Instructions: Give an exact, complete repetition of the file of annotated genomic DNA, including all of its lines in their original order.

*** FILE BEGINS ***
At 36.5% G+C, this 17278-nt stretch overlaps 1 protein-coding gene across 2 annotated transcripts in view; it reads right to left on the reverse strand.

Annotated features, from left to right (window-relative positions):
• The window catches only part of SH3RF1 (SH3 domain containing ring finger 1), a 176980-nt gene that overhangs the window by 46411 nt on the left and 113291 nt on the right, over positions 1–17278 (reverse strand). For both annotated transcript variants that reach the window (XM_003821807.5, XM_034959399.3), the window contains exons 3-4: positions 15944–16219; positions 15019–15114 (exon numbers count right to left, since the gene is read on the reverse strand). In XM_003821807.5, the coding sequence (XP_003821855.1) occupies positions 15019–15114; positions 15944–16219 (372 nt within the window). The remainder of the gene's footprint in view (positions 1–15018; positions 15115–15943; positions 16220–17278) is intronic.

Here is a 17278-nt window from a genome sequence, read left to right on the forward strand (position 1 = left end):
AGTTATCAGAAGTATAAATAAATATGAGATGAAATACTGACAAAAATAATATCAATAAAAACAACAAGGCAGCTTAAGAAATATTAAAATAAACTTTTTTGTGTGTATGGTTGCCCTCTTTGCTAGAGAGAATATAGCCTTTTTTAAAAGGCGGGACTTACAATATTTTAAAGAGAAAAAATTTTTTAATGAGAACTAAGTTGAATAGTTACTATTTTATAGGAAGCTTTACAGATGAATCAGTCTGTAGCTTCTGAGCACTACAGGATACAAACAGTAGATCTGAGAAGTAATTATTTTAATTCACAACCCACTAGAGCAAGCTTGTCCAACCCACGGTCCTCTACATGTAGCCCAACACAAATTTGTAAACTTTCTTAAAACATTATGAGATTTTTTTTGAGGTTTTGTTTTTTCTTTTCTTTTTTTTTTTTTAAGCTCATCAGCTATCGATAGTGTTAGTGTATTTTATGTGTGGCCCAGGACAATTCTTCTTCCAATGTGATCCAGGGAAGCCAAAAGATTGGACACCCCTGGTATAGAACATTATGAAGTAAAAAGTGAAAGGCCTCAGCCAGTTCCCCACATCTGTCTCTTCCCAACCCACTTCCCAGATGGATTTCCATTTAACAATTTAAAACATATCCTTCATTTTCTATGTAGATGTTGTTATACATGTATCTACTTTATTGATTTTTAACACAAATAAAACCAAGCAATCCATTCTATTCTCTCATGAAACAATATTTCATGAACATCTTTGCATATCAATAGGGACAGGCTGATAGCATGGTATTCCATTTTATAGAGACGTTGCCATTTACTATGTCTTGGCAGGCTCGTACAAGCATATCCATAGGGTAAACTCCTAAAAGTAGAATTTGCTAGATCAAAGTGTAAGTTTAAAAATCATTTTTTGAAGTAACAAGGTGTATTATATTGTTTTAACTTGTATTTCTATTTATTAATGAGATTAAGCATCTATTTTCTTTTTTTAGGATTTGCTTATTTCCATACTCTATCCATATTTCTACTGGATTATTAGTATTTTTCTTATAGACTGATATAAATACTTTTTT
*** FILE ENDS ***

At 36.5% G+C, this 17278-nt stretch overlaps 1 protein-coding gene across 2 annotated transcripts in view; it reads right to left on the reverse strand.

Annotated features, from left to right (window-relative positions):
• The window catches only part of SH3RF1 (SH3 domain containing ring finger 1), a 176980-nt gene that overhangs the window by 46411 nt on the left and 113291 nt on the right, over positions 1–17278 (reverse strand). For both annotated transcript variants that reach the window (XM_003821807.5, XM_034959399.3), the window contains exons 3-4: positions 15944–16219; positions 15019–15114 (exon numbers count right to left, since the gene is read on the reverse strand). In XM_003821807.5, the coding sequence (XP_003821855.1) occupies positions 15019–15114; positions 15944–16219 (372 nt within the window). The remainder of the gene's footprint in view (positions 1–15018; positions 15115–15943; positions 16220–17278) is intronic.

Here is a 17278-nt window from a genome sequence, read left to right on the forward strand (position 1 = left end):
AGTTATCAGAAGTATAAATAAATATGAGATGAAATACTGACAAAAATAATATCAATAAAAACAACAAGGCAGCTTAAGAAATATTAAAATAAACTTTTTTGTGTGTATGGTTGCCCTCTTTGCTAGAGAGAATATAGCCTTTTTTAAAAGGCGGGACTTACAATATTTTAAAGAGAAAAAATTTTTTAATGAGAACTAAGTTGAATAGTTACTATTTTATAGGAAGCTTTACAGATGAATCAGTCTGTAGCTTCTGAGCACTACAGGATACAAACAGTAGATCTGAGAAGTAATTATTTTAATTCACAACCCACTAGAGCAAGCTTGTCCAACCCACGGTCCTCTACATGTAGCCCAACACAAATTTGTAAACTTTCTTAAAACATTATGAGATTTTTTTTGAGGTTTTGTTTTTTCTTTTCTTTTTTTTTTTTTAAGCTCATCAGCTATCGATAGTGTTAGTGTATTTTATGTGTGGCCCAGGACAATTCTTCTTCCAATGTGATCCAGGGAAGCCAAAAGATTGGACACCCCTGGTATAGAACATTATGAAGTAAAAAGTGAAAGGCCTCAGCCAGTTCCCCACATCTGTCTCTTCCCAACCCACTTCCCAGATGGATTTCCATTTAACAATTTAAAACATATCCTTCATTTTCTATGTAGATGTTGTTATACATGTATCTACTTTATTGATTTTTAACACAAATAAAACCAAGCAATCCATTCTATTCTCTCATGAAACAATATTTCATGAACATCTTTGCATATCAATAGGGACAGGCTGATAGCATGGTATTCCATTTTATAGAGACGTTGCCATTTACTATGTCTTGGCAGGCTCGTACAAGCATATCCATAGGGTAAACTCCTAAAAGTAGAATTTGCTAGATCAAAGTGTAAGTTTAAAAATCATTTTTTGAAGTAACAAGGTGTATTATATTGTTTTAACTTGTATTTCTATTTATTAATGAGATTAAGCATCTATTTTCTTTTTTTAGGATTTGCTTATTTCCATACTCTATCCATATTTCTACTGGATTATTAGTATTTTTCTTATAGACTGATATAAATACTTTTTT